MVP: How would you characterize your style of music?
MJ: Over the course of the past few years my music has evolved, but has always retained elements of folk and rock. More recently I've incorporated more electric and punk-oriented influences. I think the middle ground between folk and punk would be an apt description.
MVP: And what type of music do you listen to?
MJ: The type of music I play definitely represents the music I enjoy listening to. I really enjoy acoustic groups (The Decemberists, The Tallest Man on Earth, The Secret Stars), but also groups with a more aggressive edge (Talking Heads, Ted Leo & The Pharmacists, The Clash, Arcade Fire). Another musician who has greatly informed my guitar playing Django Reinhardt. While his influence may not be as obvious, I consider him very significant in the development of my own guitar style. [Matt performed at this past weekend.]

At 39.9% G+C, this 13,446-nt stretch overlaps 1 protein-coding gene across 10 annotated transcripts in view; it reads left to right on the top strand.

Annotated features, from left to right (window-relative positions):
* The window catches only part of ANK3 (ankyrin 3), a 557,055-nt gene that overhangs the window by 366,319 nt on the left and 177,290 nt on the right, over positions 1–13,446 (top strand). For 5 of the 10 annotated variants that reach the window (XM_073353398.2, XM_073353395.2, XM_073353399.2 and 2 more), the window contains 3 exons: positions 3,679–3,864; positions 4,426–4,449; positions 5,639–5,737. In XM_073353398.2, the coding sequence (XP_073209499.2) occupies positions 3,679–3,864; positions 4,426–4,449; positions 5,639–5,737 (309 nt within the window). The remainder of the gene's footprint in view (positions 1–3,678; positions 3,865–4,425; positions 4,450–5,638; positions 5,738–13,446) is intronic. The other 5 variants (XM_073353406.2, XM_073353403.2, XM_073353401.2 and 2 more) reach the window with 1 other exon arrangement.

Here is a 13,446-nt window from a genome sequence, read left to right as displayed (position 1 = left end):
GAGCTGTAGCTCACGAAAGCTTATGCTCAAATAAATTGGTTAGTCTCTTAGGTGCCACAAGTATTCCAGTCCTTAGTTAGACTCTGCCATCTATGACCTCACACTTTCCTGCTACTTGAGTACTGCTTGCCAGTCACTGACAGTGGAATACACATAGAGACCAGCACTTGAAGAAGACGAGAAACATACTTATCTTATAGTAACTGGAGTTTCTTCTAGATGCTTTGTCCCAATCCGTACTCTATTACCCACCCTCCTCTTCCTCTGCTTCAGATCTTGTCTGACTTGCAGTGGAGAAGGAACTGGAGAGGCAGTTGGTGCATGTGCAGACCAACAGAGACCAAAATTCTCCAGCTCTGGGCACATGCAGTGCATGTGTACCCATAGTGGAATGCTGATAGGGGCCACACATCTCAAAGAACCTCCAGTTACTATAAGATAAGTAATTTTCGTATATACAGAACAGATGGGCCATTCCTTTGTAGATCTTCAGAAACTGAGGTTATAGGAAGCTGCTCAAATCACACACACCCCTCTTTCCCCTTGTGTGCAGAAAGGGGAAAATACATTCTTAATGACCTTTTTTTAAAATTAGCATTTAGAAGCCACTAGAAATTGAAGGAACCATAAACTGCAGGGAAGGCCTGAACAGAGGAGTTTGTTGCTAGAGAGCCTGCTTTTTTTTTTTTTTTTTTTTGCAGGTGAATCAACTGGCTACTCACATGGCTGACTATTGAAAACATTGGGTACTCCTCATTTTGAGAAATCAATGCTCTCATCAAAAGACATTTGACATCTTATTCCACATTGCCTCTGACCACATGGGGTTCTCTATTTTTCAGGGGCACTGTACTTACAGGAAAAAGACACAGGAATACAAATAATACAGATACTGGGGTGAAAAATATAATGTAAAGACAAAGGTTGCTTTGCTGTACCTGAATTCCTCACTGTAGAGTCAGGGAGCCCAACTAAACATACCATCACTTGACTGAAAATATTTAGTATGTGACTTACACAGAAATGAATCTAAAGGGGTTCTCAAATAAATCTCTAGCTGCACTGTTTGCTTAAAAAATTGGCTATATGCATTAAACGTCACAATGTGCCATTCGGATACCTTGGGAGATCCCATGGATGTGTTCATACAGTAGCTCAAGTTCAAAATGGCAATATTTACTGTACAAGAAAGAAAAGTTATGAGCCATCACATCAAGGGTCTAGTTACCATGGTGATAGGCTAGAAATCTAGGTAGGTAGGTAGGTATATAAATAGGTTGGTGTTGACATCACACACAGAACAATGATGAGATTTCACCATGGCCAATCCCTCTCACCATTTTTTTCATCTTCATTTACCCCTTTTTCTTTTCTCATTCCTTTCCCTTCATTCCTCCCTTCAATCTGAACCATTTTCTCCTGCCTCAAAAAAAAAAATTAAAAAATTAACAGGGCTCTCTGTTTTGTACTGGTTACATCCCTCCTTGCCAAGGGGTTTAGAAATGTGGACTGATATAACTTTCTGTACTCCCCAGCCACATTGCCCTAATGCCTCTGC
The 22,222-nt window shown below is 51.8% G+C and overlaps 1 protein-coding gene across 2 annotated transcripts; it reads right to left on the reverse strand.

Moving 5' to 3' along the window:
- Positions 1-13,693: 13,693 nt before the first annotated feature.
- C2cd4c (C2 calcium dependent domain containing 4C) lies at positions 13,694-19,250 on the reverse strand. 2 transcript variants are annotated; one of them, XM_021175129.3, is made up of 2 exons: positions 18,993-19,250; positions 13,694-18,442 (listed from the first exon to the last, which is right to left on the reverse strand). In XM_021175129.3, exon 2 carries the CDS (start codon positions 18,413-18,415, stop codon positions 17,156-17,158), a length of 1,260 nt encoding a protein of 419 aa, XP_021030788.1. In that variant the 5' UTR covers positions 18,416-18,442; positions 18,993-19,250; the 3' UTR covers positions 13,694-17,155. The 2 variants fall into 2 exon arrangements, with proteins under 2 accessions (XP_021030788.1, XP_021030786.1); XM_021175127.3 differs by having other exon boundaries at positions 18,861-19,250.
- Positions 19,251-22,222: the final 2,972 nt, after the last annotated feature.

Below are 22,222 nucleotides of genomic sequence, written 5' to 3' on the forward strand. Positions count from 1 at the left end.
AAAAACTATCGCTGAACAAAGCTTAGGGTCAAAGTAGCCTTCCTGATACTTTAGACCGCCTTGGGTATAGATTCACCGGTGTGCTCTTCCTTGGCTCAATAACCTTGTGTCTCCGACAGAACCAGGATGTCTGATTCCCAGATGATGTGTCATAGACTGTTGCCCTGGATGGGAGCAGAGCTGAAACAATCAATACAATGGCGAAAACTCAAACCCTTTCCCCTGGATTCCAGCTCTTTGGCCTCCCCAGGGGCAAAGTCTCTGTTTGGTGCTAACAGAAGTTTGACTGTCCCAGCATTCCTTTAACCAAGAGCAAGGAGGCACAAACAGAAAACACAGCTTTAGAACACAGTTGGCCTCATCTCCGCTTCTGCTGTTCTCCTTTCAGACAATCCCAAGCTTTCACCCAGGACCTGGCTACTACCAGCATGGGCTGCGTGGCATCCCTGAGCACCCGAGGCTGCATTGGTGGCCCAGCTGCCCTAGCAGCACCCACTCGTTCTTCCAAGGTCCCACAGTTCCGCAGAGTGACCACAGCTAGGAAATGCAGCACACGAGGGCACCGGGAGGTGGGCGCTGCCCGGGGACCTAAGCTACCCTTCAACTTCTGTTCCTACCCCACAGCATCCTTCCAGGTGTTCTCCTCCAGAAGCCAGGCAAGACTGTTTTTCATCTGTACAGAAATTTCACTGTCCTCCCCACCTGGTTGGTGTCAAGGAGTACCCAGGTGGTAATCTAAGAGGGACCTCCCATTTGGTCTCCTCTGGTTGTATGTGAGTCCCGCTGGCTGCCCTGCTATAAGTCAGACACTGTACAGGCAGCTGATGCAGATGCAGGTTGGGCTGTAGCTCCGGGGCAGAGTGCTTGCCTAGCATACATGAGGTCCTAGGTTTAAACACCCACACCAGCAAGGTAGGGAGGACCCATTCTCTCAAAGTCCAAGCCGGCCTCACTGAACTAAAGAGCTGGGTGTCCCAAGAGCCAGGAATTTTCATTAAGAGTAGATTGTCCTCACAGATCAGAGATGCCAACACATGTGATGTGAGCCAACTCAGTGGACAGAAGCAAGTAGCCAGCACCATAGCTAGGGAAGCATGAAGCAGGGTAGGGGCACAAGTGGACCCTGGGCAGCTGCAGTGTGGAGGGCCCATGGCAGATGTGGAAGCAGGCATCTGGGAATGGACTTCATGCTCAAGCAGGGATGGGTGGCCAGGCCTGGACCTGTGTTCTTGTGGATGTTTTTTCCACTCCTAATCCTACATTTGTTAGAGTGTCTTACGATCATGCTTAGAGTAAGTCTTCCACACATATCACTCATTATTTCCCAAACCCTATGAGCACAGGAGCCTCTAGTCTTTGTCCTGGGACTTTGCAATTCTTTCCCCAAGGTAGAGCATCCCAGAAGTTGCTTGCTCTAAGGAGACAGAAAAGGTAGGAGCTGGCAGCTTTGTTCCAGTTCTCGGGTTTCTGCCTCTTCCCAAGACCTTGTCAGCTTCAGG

MVP: You come from a musical family. What role did that play ?
MJ: I started playing music (on the violin) because of my sister's choice to study on that instrument. Also, many of the bands I love were introduced to me through family members. Moreover, I'm very lucky to have a family that's given me support for my music. However, most of my music comes from my own experiences and is not directly influenced by family members.
MVP: How do you balance your performances and musical ambitions with the busy life of a high school student?
MJ: I typically put schoolwork first, using music as incentive to finish homework efficiently. However on a broader scale, I usually plan my completion of schoolwork around gigs that I have lined up. In reality, though, it all comes down to getting work done with minimal procrastination. The possibility of doing something musical in the evening has often served as fantastic motivation.